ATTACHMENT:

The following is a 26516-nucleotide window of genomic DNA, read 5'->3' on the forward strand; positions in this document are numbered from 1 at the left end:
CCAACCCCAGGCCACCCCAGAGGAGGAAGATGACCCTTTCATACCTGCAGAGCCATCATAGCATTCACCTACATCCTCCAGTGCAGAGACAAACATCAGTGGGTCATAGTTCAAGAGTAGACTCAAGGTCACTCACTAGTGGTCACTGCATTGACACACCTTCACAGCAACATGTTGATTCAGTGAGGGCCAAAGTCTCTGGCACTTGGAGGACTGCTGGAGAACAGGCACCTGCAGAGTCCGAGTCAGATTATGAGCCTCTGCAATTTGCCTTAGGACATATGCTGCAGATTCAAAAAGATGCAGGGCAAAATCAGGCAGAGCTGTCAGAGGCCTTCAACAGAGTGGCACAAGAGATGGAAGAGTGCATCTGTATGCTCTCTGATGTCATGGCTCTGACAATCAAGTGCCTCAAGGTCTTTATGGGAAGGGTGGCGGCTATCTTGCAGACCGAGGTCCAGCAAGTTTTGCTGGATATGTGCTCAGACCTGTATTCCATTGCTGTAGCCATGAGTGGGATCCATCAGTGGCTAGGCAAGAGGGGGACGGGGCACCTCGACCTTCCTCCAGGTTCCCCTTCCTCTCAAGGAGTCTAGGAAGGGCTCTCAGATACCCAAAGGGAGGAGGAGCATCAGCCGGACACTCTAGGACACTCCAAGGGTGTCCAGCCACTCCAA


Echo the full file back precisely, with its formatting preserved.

The following is a 26516-nucleotide window of genomic DNA, read 5'->3' on the forward strand; positions in this document are numbered from 1 at the left end:
CCAACCCCAGGCCACCCCAGAGGAGGAAGATGACCCTTTCATACCTGCAGAGCCATCATAGCATTCACCTACATCCTCCAGTGCAGAGACAAACATCAGTGGGTCATAGTTCAAGAGTAGACTCAAGGTCACTCACTAGTGGTCACTGCATTGACACACCTTCACAGCAACATGTTGATTCAGTGAGGGCCAAAGTCTCTGGCACTTGGAGGACTGCTGGAGAACAGGCACCTGCAGAGTCCGAGTCAGATTATGAGCCTCTGCAATTTGCCTTAGGACATATGCTGCAGATTCAAAAAGATGCAGGGCAAAATCAGGCAGAGCTGTCAGAGGCCTTCAACAGAGTGGCACAAGAGATGGAAGAGTGCATCTGTATGCTCTCTGATGTCATGGCTCTGACAATCAAGTGCCTCAAGGTCTTTATGGGAAGGGTGGCGGCTATCTTGCAGACCGAGGTCCAGCAAGTTTTGCTGGATATGTGCTCAGACCTGTATTCCATTGCTGTAGCCATGAGTGGGATCCATCAGTGGCTAGGCAAGAGGGGGACGGGGCACCTCGACCTTCCTCCAGGTTCCCCTTCCTCTCAAGGAGTCTAGGAAGGGCTCTCAGATACCCAAAGGGAGGAGGAGCATCAGCCGGACACTCTAGGACACTCCAAGGGTGTCCAGCCACTCCAA